Recent discoveries by Colorado State University scientists differ with traditional theories about invasive weed ecology by offering proof that at least one weed – spotted knapweed – doesn’t take over outside of its native ecology just by being leaner – it’s also meaner. So mean, in fact, that it triggers the plants around it that are competing for resources to destroy themselves.
The study, published this week in Science, improves on modern ecological theory that weeds are invasive because they’re leaner – able to use resources in their non-native ecologies faster and better than native plants. Instead, this study offers proof that chemistry can play a role in weed invasion.
A chemical called catechin from spotted knapweed, which was documented in Colorado State research a year ago as a natural herbicide that is released by the plant’s roots to kill other plants, actually makes native plants that compete with spotted knapweed turn on themselves. The chemical triggers an internal reaction that leads native plants that compete with the weed to self destruct and allows the weed to take over more territory.
"Catechin causes plants to self destruct," said Jorge Vivanco, Colorado State Department of Horticulture and Landscape Architecture professor. "It actually triggers a genetic response within the plant, causing the plant to create oxidants – free radicals – inside the plant as well as triggering genes that cause the plant’s cells to die, and it’s dead within a short period of time."
The new research that pair’s experts in horticulture, biology, chemistry, weed science and genetics sheds new light on the role of natural chemicals in weed invasions.
The team, which includes Harsh Bais and Ramarao Vepachedu, post-doctoral students at Colorado State in the Department of Horticulture and Landscape Architecture; Ragan Callaway,
University of Montana invasive plant ecologist; and Simon Gilroy, a cell biologist from Penn State, found that within an hour of exposure to catechin, genes in plants were activated that caused cells to die. The team also compared levels of catechin in the soil in Colorado and Montana to levels in soil in Europe, where the spotted knapweed is native. The group found that levels of catechin are much higher – four to five times so – in the United States, where spotted knapweed invades hundreds of acres.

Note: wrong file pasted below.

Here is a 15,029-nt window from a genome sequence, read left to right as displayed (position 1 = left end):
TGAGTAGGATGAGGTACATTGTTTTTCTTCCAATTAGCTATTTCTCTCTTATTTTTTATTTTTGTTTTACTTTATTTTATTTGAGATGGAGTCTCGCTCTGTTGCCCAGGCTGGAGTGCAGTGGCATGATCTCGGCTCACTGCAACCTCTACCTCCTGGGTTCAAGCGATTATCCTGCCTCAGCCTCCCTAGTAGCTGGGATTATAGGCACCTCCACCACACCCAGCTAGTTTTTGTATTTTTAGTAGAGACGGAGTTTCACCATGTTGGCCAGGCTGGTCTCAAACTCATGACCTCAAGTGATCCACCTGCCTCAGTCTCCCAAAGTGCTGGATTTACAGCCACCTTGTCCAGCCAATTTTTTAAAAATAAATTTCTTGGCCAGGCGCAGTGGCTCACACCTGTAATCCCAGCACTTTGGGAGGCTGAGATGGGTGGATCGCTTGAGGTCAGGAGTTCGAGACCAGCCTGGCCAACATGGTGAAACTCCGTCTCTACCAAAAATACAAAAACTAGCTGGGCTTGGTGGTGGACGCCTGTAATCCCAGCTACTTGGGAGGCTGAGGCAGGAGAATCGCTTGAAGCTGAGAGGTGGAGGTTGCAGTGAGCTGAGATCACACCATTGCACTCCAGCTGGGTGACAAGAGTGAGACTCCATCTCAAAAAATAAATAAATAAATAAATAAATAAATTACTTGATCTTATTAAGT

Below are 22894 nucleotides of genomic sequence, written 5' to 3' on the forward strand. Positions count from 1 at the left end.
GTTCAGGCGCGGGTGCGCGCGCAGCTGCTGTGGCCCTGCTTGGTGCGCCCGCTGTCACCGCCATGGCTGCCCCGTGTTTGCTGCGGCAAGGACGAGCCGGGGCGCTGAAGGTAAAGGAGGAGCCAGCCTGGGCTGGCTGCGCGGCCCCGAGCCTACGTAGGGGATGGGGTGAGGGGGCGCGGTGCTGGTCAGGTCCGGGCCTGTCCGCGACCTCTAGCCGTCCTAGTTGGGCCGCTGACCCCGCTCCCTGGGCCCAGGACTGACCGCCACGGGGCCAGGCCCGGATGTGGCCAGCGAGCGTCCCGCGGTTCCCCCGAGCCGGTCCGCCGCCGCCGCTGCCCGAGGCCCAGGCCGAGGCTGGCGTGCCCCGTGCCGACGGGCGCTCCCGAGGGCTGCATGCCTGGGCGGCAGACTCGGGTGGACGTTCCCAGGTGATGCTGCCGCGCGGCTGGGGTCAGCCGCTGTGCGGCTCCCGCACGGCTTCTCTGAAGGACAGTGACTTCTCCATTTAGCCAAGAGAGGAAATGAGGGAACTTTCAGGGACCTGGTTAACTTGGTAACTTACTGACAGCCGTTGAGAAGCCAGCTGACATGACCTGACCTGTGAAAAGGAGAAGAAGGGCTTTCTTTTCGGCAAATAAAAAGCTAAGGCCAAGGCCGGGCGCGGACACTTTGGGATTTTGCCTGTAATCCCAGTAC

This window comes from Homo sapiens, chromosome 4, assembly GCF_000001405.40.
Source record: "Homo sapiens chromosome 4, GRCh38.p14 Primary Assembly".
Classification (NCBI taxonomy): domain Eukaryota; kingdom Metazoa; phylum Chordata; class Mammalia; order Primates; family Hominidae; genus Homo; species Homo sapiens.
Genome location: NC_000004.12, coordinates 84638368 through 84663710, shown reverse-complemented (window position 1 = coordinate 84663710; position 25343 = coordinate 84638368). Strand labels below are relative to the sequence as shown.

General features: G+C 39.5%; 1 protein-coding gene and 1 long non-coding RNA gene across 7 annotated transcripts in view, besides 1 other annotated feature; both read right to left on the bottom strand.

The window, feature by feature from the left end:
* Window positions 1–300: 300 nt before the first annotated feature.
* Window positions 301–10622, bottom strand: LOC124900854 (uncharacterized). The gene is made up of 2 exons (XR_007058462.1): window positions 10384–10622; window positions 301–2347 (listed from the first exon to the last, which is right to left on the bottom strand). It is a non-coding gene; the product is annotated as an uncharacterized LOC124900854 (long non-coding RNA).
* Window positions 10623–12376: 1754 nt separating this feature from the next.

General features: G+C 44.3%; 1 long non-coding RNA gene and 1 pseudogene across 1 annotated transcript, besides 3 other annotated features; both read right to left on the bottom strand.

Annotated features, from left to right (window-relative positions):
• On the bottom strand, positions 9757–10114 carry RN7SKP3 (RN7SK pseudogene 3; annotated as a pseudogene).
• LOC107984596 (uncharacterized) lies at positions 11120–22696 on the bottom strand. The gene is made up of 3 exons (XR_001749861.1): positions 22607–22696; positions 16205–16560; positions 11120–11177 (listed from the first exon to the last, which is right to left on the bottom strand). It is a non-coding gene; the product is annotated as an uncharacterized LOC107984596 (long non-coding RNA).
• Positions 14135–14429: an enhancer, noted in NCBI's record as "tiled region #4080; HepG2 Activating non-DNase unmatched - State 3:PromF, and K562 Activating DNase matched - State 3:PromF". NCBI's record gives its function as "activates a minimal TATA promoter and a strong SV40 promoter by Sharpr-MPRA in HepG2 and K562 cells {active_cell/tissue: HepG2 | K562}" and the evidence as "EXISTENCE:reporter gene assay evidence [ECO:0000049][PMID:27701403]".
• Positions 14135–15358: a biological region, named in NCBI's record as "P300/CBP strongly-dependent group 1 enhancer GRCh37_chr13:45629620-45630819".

When potted plants native to the United States were exposed to catechin through the soil at a chemical level normally found in Europe, they either died or wilted. Potted plants native to Europe that were exposed to the same levels of the chemical weren’t affected.
"At this point, we don’t know why there is less catechin in the soil in Europe," said Vivanco. "But this is strong evidence that chemistry can play a role when weeds invade non-native soil."
In previous research, Vivanco lead a team that discovered that spotted knapweed produces two types of catechin that are the same chemical compound but the mirror image of each other in their structures. One has anti-bacterial properties and the other acts as a natural herbicide.
The researchers also looked at the biochemical reaction within plants to the herbicide catechin by using Arapidopsis – a plant with a simple genetic map that is used as a "lab rat" in plant genetic research – and exposed its roots to catechin. Within 60 minutes, the root was dead, with a wave of death passing up the root from its tip. Catechin stopped the stream of cytoplasm within the root cells and burst root hairs, dropped the plant’s pH level to be more acidic, and triggered stress messengers, called reactive oxygen species, or ROS, which turned on genetic production of oxidants and triggered death. Gene mapping showed that plant genes activated within 10 minutes of exposure to catechin and produced antioxidant-related genes, but within an hour genes involved in stress response and cell death were activated.
The gene mapping also allowed the researchers to identify the genes within spotted knapweed that make it resistant to catechin, allowing it to thrive in soils where it has released the chemical. This discovery may allow scientists to create plants, such as crops that are strangled by spotted knapweed, to become resistant to catechin, stopping the weed’s spread. It is estimated that spotted knapweed has infested the native ecology of more than millions of acres and is listed as a noxious weed in 35 states.
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